The company will report results for its most recent quarter on Tuesday.
Alibaba’s main business — e-commerce — has held up well
during the coronavirus pandemic, soaring as people turn to online shopping to buy things without leaving their homes. The company has also
benefited from continued economic strength in China, which averted the recession that pummeled most of the globe last year.
The company is expected to report revenue of 209 billion yuan ($32 billion) for the quarter, a 36% increase from a year earlier, according to data provider Refinitiv.
But the prospect of further scrutiny from Chinese regulators looms large.
In May, Alibaba (BABA)
said it posted a loss of about $1.2 billion for its first quarter — a hit that was mainly due to a record $2.8 billion fine that Beijing imposed on the company after accusing it of behaving like a monopoly
Joe Tsai, Alibaba Group’s co-founder and executive vice chairman, played down concerns when the fine was announced, saying that the company was “pleased” that it could “put this matter behind us
“With this penalty decision, we’ve received a good guidance on some of the specific issues under the anti-competitive law,” he told investors on a call at the time.
Beijing’s broader clampdown hasn’t let up. Alibaba’s New York-listed shares plunged nearly 14% during July as investors grew nervous about Chinese tech, including the ability of such companies to trade outside of China. (Alibaba also trades in Hong Kong; its dual-listing in 2019 was touted as a symbolic homecoming for the company
Shortly after ride-hailing giant Didi went public
on the New York Stock Exchange at the end of June, Beijing banned it from app stores over cybersecurity concerns. The stock plunged, and is still trading well below its IPO price of $14 a share.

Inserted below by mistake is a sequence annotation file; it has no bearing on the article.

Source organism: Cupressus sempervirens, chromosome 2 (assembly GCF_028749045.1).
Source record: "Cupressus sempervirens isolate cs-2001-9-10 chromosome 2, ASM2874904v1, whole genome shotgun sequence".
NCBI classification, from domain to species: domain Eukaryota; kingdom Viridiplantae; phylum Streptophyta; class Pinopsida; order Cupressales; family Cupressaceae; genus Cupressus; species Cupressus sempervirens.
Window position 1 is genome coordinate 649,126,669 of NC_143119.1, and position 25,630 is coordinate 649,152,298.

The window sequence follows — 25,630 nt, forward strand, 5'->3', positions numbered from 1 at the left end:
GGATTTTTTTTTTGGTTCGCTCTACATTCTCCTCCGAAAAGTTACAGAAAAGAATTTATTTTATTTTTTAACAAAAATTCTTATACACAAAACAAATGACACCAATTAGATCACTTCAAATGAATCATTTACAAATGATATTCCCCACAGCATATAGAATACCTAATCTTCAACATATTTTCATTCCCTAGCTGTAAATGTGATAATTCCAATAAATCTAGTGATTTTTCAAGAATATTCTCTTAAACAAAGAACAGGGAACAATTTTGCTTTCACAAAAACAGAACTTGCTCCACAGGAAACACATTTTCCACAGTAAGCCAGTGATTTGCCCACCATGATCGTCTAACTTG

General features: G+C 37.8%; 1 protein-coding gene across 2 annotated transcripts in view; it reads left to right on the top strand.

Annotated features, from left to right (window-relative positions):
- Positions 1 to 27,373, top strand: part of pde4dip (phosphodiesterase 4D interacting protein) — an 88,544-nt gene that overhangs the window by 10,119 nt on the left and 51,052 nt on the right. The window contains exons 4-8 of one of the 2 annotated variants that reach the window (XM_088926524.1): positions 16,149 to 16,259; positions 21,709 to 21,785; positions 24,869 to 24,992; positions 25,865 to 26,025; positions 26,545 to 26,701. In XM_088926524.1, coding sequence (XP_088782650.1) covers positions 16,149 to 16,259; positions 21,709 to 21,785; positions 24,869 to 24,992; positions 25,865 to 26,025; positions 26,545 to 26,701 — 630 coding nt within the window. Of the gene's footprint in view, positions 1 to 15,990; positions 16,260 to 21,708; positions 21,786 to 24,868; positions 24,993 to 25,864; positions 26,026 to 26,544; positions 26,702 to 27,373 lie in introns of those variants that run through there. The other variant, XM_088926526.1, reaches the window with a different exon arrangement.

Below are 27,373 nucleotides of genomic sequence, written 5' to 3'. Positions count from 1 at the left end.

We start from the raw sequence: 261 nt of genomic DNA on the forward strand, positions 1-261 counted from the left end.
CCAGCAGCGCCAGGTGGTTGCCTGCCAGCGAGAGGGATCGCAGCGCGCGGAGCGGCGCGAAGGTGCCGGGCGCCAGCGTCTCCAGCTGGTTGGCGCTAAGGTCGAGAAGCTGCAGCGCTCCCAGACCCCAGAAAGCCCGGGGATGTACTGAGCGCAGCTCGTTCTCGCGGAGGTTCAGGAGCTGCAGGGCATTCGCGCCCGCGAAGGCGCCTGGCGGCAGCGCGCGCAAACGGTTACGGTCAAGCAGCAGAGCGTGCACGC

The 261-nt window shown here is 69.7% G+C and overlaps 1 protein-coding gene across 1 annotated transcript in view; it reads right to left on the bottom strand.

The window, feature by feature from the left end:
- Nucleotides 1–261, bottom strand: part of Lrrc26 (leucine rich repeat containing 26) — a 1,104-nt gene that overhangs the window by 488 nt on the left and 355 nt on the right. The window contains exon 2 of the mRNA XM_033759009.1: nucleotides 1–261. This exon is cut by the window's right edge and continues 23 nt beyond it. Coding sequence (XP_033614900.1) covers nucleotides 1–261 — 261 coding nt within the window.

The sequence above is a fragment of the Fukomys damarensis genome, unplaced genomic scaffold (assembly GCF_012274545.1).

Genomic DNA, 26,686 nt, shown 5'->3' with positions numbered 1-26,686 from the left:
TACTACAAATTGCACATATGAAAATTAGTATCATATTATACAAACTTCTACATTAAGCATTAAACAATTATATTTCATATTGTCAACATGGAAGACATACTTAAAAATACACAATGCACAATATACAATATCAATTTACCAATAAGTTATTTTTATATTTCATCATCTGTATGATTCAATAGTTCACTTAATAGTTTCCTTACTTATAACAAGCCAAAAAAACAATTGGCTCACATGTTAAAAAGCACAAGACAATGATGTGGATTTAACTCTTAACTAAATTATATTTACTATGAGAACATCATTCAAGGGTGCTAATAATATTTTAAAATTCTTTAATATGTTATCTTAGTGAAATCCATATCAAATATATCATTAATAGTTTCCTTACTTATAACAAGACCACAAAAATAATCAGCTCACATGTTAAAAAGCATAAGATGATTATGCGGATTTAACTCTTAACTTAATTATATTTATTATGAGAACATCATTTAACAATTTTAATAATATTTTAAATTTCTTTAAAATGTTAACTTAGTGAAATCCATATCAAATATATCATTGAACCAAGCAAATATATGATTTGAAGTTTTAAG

US securities regulators have also expressed concern about future Chinese public offerings, with the Securities and Exchange Commission telling staff last week to ask such firms to disclose more information
before trading plans can be approved.
Regulatory scrutiny on a broadening number of industries has also spooked investors. A stock market sell-off last week wiped out hundreds of billions of dollars
in market value for several prominent Chinese tech companies, including Alibaba. That came as Beijing issued directives for education tech
, food delivery and other sectors.
Chinese state media has since urged investors to stay calm, with one newspaper telling investors to “have confidence in the market
“A short-term shock does not change the nature of the long-term positive trend,” read a commentary published in the Securities Times last week. “China’s economy and markets are at an advantage in terms of its width and depth.”
— Paul R. La Monica, Laura He and Michelle Toh contributed to this report.